Aims: This study aimed to describe the real-life incidence of bleeding, arterial thrombotic events and death during vitamin K antagonist (VKA) treatment in atrial fibrillation (AF).
Methods: This was a cohort study in Echantillon Généraliste de Bénéficiaires, the 1/97 sample of the French national healthcare claims and hospitalization database, of new VKA users with definite or probable AF and no other indication, and of patients without AF, from 2007 to 2011. Prespecified outcomes were all-cause death, hospitalization for bleeding, arterial thrombotic event (ATE), or acute coronary syndrome (ACS) or any of the above (composite outcome).
Results: Of 8894 new VKA users, 3345 had probable or certain AF, 51.7% were male, mean age was 75.1 years, 87.1% had a CHA2 DS2 -VASc score ≥ 2 and 11.6% a HAS-BLED score > 3. Among AF patients, during VKA exposure the incidence rate of bleeding was 2.8 [95% confidence interval (CI) 2.2, 3.4] per 100 patient-years, including 0.6 (95% CI 0.3, 0.8) cerebral, 1.0 (95% CI 0.7, 1.3) digestive and 1.4 (95% CI 1.0, 1.7) other bleeds. There were 1.6 (95% CI 1.2, 2.0) ACS, 1.5 (95% CI 1.1, 1.8) ATE and 3.8 (95% CI 3.2, 4.4) deaths per 100 patient-years. The incidence rate of the composite outcome was 9.1 per 100 patient-years (95% CI 8.2, 10.0). When patients stopped VKA, bleeding decreased (RR 0.67, 95% CI 0.43, 1.04)), but death or thrombosis increased (RR 3.06, 95% CI 2.46, 3.81 and 1.75, 95% CI 1.14, 2.70, respectively). During VKA exposure non-AF patients had similar rates of bleeding, but fewer deaths, ACS and ischaemic events.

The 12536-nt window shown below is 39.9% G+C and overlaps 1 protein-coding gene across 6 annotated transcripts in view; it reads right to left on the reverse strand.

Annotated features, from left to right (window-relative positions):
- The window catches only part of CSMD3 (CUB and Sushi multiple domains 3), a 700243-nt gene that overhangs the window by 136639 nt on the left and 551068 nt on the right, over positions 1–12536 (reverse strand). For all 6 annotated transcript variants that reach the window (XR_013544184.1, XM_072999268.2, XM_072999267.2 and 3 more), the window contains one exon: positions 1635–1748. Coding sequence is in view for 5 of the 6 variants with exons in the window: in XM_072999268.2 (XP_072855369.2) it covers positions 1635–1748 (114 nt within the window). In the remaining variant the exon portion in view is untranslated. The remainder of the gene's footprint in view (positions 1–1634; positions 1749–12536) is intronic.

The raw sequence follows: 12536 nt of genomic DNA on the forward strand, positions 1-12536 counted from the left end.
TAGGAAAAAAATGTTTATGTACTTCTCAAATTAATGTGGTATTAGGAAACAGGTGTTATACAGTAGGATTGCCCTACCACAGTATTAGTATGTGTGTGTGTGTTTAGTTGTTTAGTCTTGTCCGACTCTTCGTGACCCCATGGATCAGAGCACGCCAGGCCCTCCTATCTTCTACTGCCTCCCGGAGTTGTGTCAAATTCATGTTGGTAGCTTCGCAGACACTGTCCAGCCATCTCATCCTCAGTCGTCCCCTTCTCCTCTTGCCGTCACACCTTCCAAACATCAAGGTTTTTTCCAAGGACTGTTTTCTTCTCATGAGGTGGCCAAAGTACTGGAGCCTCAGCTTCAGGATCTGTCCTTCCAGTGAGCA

Conclusions: Real-life rates for bleeding, arterial thrombotic events, ACS and deaths in AF patients treated with VKA were similar to those observed in clinical trials.
Keywords: anticoagulant; atrial fibrillation; cardiovascular outcomes; cohort study; death; population study.
© 2015 The Authors. British Journal of Clinical Pharmacology published by John Wiley & Sons Ltd on behalf of The British Pharmacological Society.